Friday, June 3, 2011

Thoughts on China and Catholicism

      One of the most interesting facets of our trip thus far has been to examine the role Christianity currently plays in China. On Sunday, we were able to attend a Catholic Mass held in English at a local Church on the nearby island of Gulang-Yu. The Church was humble but nice and a large projector screen was placed adjacent to the alter to provide the English translations of the prayers and lyrics for the songs. Overall, the actual mass was very similar to a normal American mass and the english spoken by both Father Chen and the lectors was quite good and easy to understand. The church at Gulang-Yu also had a very lively folk group that performed the music for the mass and it was apparent how much passion they had by the fact that at least three to four full verses of every song were performed. In addition, the folk group performed a musical recitation of the ‘Our Father’ and other prayers throughout the ceremony as well. After the mass, we met with Fr. Chen and some of the parishioners who were celebrating the baptism of their first child.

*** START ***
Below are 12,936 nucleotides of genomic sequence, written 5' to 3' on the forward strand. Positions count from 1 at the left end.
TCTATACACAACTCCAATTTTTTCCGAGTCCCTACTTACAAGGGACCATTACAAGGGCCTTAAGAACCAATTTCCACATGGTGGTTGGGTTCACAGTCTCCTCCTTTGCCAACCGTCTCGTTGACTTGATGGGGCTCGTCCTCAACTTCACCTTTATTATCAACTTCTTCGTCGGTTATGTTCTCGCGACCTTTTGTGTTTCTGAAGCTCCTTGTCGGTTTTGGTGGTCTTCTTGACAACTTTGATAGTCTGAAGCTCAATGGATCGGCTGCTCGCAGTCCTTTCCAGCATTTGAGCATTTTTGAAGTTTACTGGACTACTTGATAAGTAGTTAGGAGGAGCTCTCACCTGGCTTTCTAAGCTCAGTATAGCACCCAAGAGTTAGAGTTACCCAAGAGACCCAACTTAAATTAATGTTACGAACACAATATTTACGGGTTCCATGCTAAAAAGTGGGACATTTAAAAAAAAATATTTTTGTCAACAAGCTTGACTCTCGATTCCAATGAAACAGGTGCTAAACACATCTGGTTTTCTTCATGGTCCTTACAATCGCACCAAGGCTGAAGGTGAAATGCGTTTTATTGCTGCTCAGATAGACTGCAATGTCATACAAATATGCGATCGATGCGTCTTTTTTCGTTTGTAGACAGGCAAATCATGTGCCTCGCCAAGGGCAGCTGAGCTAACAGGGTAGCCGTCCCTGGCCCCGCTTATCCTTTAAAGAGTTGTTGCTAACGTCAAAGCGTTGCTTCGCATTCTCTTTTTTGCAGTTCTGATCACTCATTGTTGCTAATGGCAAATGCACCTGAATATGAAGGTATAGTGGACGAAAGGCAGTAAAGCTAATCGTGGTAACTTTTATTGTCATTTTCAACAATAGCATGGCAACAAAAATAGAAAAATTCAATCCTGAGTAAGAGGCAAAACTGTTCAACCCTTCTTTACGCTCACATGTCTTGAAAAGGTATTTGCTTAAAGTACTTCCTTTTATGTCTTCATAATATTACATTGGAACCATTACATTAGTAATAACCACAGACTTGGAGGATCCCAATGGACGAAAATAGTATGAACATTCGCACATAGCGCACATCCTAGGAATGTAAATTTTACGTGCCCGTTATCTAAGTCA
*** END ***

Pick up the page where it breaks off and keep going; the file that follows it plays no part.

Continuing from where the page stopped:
On Wednesday morning we were able to meet with Father Chen to discuss Chinese Catholicism and his experience as being part of a Christian minority that amounts to only about 1% of the total population. After also being briefly introduced to the Bishop of Fujian Province, Father Chen provided some insight into the state of Christianity in China by discussing the history of Chinese Catholicism and the effect that the communist revolution had on the church. The development of the state-approved Patriotic Church and its relations with both the Holy See and the underground Chinese Catholic Church was very fascinating to me. Because of the revolution, the Church’s development in China is very unique and has been filled with a number of ups and downs. Fr. Chen stressed that while the two groups now have very cordial relations, there are still some difficulties that arise when the Patriotic Church puts its own agenda ahead of the official Church. Another interesting aspect that we discussed with Fr. Chen was the intermingling of Confucian principles with Christianity. Confucianism really has become so intertwined in and integral to Chinese culture and society so it was interesting to hear the ways in which they overlap and in how Confucian teachings can manifest themselves in Christianity. When I originally had thought of China, I did not see the country as having any sort of relationship to Christianity. However, I now know some of the religious history here and how the church is growing and evolving along with the rest of China.

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